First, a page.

It will take a lot more than one crash to keep Kyle Larson out of a race car. The young driver can't wait to get back on the track - and not just NASCAR.
"I'm driving (Saturday's) Nationwide race in Phoenix," he said in a phone interview Tuesday with The Bee. "But before that, I'll be racing (USAC) midgets on Friday night at Canyon Speedway. Then, next Wednesday and Thursday, I'll be racing World of Outlaws (sprint cars) in Las Vegas. It's hectic. It's good."
In his NASCAR Nationwide debut Saturday, the 20-year-old Elk Grove driver became nationally famous with a horrific last-lap crash just yards from the finish line at Daytona International Speedway in Florida.
His car's engine became lodged in the catch fence. Flying debris injured at least 32 fans, some more than 30 rows from the track. Seven fans remained hospitalized Tuesday in stable condition.
Running sixth at more than 175 mph, Larson had nowhere to go when he got caught in the mayhem of the 12-car incident.
"Coming off Turn 4, I was getting pushed by Dale (Earnhardt) Jr. and I was right behind (Sam Hornish Jr.)," he recalled. "My spotter said they were wrecking in front of me. I hit the wall and really didn't know where my car went from there."
Vaulting over Brad Keselowski's car, Larson's No. 32 Chevrolet spun upside down and around, shearing off parts and spewing fire before coming to rest in the infield.
"Once I got out of the car, I sure wasn't expecting to see the engine gone," Larson said. "It was definitely a crazy wreck."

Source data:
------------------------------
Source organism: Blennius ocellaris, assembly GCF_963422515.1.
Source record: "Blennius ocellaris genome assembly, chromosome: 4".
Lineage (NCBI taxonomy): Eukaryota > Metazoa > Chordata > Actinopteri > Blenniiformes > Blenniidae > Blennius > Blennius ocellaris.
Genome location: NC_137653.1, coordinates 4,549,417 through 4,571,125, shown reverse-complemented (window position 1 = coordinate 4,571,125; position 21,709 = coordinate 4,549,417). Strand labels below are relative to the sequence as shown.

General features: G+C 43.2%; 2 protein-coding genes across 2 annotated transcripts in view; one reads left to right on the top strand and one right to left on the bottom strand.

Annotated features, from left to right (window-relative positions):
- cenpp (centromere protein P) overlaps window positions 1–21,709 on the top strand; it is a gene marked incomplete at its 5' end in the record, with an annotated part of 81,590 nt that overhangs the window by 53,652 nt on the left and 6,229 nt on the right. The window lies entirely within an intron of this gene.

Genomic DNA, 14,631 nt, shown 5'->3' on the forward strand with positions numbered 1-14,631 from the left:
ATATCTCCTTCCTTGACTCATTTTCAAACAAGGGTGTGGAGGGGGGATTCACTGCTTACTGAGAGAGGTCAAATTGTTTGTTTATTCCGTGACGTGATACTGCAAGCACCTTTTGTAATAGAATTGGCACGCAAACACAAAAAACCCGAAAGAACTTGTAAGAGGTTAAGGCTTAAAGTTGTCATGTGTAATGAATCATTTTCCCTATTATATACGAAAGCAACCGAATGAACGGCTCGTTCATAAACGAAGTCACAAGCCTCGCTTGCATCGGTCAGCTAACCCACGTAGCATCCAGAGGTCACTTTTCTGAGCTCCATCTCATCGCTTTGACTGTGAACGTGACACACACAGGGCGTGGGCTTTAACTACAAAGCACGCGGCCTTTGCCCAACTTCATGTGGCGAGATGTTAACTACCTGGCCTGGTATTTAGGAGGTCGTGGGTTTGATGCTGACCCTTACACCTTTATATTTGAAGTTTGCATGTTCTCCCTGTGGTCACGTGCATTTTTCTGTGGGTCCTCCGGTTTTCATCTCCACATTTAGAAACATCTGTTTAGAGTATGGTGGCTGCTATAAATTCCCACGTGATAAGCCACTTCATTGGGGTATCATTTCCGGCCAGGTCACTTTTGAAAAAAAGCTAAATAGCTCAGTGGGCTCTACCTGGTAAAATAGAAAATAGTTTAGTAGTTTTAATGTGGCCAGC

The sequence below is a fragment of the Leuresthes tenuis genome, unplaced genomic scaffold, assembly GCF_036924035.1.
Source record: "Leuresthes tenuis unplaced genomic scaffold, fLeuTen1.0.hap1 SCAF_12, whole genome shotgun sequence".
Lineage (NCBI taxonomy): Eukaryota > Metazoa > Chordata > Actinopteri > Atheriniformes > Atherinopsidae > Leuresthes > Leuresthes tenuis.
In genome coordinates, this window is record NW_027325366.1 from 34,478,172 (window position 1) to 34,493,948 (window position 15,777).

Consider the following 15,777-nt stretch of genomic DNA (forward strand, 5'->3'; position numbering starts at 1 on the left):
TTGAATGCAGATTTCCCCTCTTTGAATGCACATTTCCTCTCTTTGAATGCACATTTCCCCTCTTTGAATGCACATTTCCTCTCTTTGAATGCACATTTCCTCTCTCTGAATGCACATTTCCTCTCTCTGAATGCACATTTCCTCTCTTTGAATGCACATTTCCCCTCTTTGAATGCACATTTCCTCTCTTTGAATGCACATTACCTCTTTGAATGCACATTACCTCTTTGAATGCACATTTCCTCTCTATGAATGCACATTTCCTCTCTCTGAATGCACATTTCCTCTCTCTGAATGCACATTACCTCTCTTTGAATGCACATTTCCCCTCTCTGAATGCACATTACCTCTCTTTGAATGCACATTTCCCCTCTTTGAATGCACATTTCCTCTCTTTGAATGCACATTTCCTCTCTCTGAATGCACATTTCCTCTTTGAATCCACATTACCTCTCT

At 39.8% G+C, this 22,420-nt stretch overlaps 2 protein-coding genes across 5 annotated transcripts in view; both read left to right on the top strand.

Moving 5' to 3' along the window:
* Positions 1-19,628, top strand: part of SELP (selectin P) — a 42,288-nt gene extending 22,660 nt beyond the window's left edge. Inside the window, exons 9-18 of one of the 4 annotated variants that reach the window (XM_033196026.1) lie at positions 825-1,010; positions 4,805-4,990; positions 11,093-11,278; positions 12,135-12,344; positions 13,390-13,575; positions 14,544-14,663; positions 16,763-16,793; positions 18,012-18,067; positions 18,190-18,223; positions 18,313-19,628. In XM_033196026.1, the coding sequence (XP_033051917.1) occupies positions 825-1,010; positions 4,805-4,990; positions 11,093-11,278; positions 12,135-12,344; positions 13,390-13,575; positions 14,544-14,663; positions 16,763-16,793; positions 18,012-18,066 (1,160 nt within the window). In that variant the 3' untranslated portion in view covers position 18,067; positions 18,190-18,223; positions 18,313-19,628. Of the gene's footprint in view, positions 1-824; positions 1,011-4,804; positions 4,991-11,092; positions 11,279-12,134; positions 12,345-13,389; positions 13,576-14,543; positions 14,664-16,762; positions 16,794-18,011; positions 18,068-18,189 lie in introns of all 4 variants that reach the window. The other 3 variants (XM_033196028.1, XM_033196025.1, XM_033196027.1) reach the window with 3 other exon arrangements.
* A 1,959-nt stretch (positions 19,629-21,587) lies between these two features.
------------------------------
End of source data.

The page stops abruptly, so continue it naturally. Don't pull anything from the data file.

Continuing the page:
Although his Camaro was torn to pieces, Larson walked away unscathed. After starting 21st in the 40-car field, he was credited with a 13th-place finish.
"I feel fine; not sore at all," he said. "I'm really thankful the (injured) fans are all doing OK, that none of the injuries are life-threatening. I'm really happy about that."
Instead of dissuading him from driving, the accident steeled his resolve. Up until the final fleeting seconds of the 300-mile race, he was having a wonderful time.
"It was a lot of fun," Larson said. "I learned a lot about the draft. I led a couple of laps and ran a good race.
"It was definitely an exciting race," he added. "It was more exciting than I thought a (restrictor) plate race could be."
Larson, who races this Nationwide season for Turner Scott Motorsports, attracted plenty of pre-race attention. A developmental driver for Earnhardt Ganassi Racing, Larson has been tabbed by NASCAR as one its "Next Nine" stars in the making.
During his first Speedweeks in Florida, Larson raced six different cars in seven days. He won twice.
After Saturday's accident, Larson received several messages from fellow drivers, including race winner Tony Stewart. Other drivers talked to him personally.
"Everybody was just checking, to make sure I was OK," Larson said.
His debut performance under pressure impressed his peers.
Parker Kligerman, who was driving the No. 77 Toyota, described the finish as "a bunch of smoke - a finish line and full throttle. ... The 32 (Larson) actually did an amazing job."
NASCAR officials are reviewing the crash and Larson's wrecked car at its research center in Concord, N.C.
"We'll look at every piece," Steve O'Donnell, senior vice president of racing operations, told FOX Sports. "What came off, what didn't, what held. We'll review the film of where it hit ... . Every aspect of that car will be looked at."
Meanwhile, Larson is back to work and headed to Arizona. In his last NASCAR race at Phoenix, he finished second Nov. 9 in the Camping World Truck Series.
In March, he hopes to make a pit stop at home in Elk Grove, too. The Nationwide Series makes its only California appearance March 23 at Fontana.
"I'd like to come home soon for a visit," he said. "Hopefully, I'll get out there in the next few weeks."